Intentional or not, things get meta quick in “Jurassic World.”
Early scenes hint at a franchise on the brink of an existential crisis. Dinosaur theme park manager Claire (played by Bryce Dallas Howard) guides prospective investors through the park’s research corridors, where lab coats have been pipetting with a reckless disregard for the natural order of things. She explains that every few years, the general public needs its attention snapped back to the park, so the suits in charge have started experimenting with genetic modification to craft a beast cobbled from assumed expectations as to what it takes to be entertained.
I half expected everyone on screen to turn and blow a large collective kiss through the fourth wall.
“Jurassic World” is big, and it is dumb, and it is calculated to be that way. It doesn’t feel so much like a new installment in the established series as it does an animatronic built from the corpse of past accomplishments, recycled into a lumbering machine of box-office bank. It follows a strict formula of field-tested characters and occurrences to deliver exactly on expectations of what a summer blockbuster should be.
To the credit of director Colin Trevorrow and executive producer Steven Spielberg, who first birthed the movie’s pedigree back in 1993, the formula was spot-on; “Jurassic World” took a giant dino-shit on opening weekend records, drawing in more than $500 million worldwide.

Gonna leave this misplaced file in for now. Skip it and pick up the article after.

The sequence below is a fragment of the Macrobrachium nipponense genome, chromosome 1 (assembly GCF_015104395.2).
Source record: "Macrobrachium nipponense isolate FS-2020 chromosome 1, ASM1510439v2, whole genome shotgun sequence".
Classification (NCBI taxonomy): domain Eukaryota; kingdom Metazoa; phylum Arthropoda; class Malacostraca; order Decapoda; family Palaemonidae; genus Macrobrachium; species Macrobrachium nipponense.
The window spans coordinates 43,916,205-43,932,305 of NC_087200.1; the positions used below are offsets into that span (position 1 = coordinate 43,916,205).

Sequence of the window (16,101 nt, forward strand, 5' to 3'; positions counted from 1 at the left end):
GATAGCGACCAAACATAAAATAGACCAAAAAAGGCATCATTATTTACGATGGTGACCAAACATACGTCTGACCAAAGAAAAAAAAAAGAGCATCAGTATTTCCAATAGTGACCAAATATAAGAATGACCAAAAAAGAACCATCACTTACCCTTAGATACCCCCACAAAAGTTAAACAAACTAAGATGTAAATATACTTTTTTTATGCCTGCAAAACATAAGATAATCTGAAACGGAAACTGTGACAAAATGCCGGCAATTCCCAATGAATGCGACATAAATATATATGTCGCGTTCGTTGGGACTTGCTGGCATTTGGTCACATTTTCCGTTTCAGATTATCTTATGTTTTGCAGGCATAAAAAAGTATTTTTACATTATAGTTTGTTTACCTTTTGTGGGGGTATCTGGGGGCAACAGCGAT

The movie also seems to confuse the concepts of foreshadowing and predictability. Fighting for screen time with dinosaurs are leads Chris Pratt (playing hunky raptor trainer Owen Grady) and Howard, relegating most side characters short windows of time to filter into view. These are usually just long enough to croak out a few lines of exposition that give the audience a general idea of where to place them on the sliding scale of “how long will it take for this person to get eaten.” It’s not particularly hard to pitch a perfect game here.
There are also two child leads to round out the familial bonding side of the equation, the nephews of Howard’s character Claire. They also serve as a weird way to seemingly guilt-trip her character into reconsidering her choice to not have kids, a really weird message to loop into a movie primarily about dinosaurs running amok.
It’s probably best to abandon terms like “unrealistic” upon purchasing a ticket to most summer blockbusters, but I can’t see how two teenage boys given backstage access to the most unique attraction on earth would take time to pout about not getting to hang out with their workaholic aunt.
“Jurassic World” does all it can to twist the nostalgia teat until it’s purple and raw, then winds up one last slap for good measure. It’s a popcorn movie to the bone, and many will find it delivers a comfortably predictable spectacle that gives them exactly what they want on a summer evening, and even has the courtesy to exit your mind completely within 45 minutes of leaving the theater.